Can a winding up petition be stopped?
Winding up petitions typically precede the compulsory liquidation of a company, regardless of whether it is terminally insolvent or has a path to recovery. This has several negative implications for both the company and its directors. Naturally, the closing of the company is the foremost consequence, but loss of control and legal implications are not to be overlooked either. To avoid these consequences, directors must avoid being served a winding up petition in the first place.
While it is possible to challenge a winding up petition, doing so is difficult, and preventing one from being lodged at all is usually the better option. But how can directors ensure their creditors don’t submit a winding up petition?
Creditors’ Voluntary Liquidation
While negotiation in the form of a Company Voluntary Arrangement (CVA) can delay a winding up petition in some cases, it cannot remove the possibility on its own. For companies that cannot reach a new agreement with their creditors, or cannot find a viable business model, a Creditors’ Voluntary Liquidation (CVL) is likely to be the best option.
The CVL process offers directors of insolvent companies several key benefits. Firstly, it provides an exceptional framework for closing an insolvent company, acting essentially as the positive counterpart of compulsory liquidation. Where compulsory liquidation removes director control, a CVL affords it, allowing directors to choose when to act, and who should enact the procedure. Unlike compulsory liquidation, directors are entitled to appoint an insolvency practitioner of their choosing as liquidator. This liquidator will work in a similar fashion to an Official Receiver; namely, they will liquidate the company’s assets, empty its accounts, and distribute any proceeds amongst creditors. Once all funds are distributed, the company will be closed and stricken from the Companies House register. If any debt remains at this point, it will be written off, with the exception of loans secured by personal guarantees.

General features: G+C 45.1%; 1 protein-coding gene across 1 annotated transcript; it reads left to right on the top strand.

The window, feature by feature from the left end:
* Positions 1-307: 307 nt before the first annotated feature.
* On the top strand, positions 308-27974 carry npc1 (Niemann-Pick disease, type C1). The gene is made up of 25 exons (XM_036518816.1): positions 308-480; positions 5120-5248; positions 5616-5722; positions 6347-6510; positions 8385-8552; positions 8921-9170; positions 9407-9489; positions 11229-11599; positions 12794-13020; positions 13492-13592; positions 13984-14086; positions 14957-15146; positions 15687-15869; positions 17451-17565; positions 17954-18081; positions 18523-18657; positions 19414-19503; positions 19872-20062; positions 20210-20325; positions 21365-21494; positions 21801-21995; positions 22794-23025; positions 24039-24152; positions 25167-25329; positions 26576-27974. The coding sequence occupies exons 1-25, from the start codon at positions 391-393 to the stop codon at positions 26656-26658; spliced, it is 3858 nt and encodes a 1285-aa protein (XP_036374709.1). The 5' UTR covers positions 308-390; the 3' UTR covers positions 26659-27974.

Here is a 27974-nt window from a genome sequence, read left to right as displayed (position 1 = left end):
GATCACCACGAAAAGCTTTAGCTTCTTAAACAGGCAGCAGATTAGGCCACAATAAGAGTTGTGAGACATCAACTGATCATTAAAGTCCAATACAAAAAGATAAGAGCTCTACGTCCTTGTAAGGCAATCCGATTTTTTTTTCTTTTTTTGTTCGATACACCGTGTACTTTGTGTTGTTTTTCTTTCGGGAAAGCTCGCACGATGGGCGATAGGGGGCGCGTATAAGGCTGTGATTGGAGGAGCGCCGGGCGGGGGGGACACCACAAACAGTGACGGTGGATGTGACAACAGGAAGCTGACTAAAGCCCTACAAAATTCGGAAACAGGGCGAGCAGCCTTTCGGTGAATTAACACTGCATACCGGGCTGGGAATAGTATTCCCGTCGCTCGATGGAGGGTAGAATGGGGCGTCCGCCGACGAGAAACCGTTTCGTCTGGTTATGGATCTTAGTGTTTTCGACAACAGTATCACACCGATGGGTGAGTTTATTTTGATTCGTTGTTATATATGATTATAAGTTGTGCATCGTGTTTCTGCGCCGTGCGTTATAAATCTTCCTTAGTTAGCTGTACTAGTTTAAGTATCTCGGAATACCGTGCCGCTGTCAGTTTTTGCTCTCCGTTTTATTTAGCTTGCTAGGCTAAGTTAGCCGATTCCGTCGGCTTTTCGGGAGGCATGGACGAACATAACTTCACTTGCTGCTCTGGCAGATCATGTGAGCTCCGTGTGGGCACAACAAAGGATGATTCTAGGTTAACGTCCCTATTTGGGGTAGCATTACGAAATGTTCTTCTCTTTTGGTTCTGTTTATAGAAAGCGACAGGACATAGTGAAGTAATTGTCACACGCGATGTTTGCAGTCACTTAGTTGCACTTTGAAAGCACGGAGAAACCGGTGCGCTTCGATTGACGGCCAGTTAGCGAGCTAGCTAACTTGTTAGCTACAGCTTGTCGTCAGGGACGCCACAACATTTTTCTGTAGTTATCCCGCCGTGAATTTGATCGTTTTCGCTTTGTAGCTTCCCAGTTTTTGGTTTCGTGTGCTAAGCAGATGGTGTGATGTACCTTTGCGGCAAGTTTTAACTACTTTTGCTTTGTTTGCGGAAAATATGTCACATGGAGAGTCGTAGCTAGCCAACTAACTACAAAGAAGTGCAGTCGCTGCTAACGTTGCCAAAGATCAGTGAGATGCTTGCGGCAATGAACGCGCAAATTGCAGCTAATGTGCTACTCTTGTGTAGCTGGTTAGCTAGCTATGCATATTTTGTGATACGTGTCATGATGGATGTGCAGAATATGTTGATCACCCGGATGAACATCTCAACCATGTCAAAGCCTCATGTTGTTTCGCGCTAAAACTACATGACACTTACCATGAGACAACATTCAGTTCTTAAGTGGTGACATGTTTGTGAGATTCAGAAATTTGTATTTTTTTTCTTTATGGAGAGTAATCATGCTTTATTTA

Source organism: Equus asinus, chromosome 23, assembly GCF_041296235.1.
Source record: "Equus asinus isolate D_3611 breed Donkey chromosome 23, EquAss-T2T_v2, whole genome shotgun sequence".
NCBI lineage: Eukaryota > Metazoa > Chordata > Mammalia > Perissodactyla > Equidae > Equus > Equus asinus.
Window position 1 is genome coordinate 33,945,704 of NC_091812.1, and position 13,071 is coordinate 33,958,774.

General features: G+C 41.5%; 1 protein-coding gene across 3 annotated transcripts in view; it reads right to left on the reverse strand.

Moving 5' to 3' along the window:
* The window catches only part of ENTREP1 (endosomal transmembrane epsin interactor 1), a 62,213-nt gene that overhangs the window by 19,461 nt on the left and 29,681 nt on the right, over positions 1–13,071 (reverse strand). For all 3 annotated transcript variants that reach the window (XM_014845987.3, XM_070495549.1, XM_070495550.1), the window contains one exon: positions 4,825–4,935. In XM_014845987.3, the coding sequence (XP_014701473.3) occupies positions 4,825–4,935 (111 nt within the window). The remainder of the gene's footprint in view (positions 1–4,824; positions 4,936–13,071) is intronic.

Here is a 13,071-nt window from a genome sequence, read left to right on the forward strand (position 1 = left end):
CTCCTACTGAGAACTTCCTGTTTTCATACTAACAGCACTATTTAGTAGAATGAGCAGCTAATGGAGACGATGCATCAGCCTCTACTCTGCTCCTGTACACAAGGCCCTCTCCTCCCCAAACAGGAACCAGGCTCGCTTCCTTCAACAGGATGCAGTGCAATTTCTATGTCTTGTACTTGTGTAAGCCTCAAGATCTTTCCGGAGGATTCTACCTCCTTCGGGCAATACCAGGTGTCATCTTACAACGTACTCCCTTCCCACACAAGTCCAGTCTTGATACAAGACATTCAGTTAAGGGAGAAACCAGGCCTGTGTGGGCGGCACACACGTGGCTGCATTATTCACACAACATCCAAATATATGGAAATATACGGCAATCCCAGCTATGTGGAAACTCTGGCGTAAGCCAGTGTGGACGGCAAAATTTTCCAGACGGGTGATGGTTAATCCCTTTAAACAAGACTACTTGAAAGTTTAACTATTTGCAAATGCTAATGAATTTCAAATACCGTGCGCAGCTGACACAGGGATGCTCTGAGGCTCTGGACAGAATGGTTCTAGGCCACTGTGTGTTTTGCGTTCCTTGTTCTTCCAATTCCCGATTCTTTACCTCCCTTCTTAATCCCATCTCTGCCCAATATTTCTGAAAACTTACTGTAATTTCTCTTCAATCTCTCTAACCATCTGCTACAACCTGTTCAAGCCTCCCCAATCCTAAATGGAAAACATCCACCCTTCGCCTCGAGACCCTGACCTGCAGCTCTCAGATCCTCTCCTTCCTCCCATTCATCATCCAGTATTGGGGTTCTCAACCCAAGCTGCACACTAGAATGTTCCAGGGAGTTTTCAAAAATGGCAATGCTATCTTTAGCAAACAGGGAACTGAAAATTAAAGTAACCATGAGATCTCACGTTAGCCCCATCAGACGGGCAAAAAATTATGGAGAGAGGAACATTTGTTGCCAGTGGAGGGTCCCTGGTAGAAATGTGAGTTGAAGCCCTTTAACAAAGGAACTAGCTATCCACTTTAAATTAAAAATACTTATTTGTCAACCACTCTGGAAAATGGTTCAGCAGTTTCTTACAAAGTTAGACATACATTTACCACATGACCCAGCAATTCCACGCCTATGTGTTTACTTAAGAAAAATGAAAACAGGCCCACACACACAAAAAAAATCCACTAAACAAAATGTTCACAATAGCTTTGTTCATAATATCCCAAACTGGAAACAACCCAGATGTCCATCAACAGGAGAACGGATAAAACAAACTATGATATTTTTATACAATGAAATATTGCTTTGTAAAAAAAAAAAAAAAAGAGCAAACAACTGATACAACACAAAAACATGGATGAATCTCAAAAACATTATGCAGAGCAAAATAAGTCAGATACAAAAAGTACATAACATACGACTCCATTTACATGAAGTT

The CVL procedure is voluntary, which demonstrates the willingness of the directors to act in the interests of creditors. This reduces the likelihood that accusations of misconduct are made, and acts as a strong defence should any be alleged in court. While these benefits make CVLs a standout option, there are other strong reasons to place your insolvent company into the procedure.
For more information about CVLs, read our complete guide to the process.
Clarke Bell can help you
A winding up petition does cost a creditor, including paying a deposit. However, it is often the only option that is available to the creditor to try and recover the money they are owed.
If your company is struggling with financial problems, and you are worried that your creditors might be considering a winding up petition, give us a call.
You can speak to one of our experts who will advise you on what to do. This advice is free.
With more than 29 years of experience in helping directors of struggling companies to find a solution to their problems, we can do the same for you.
Contact us now and deal with your company’s debt problems once and for all.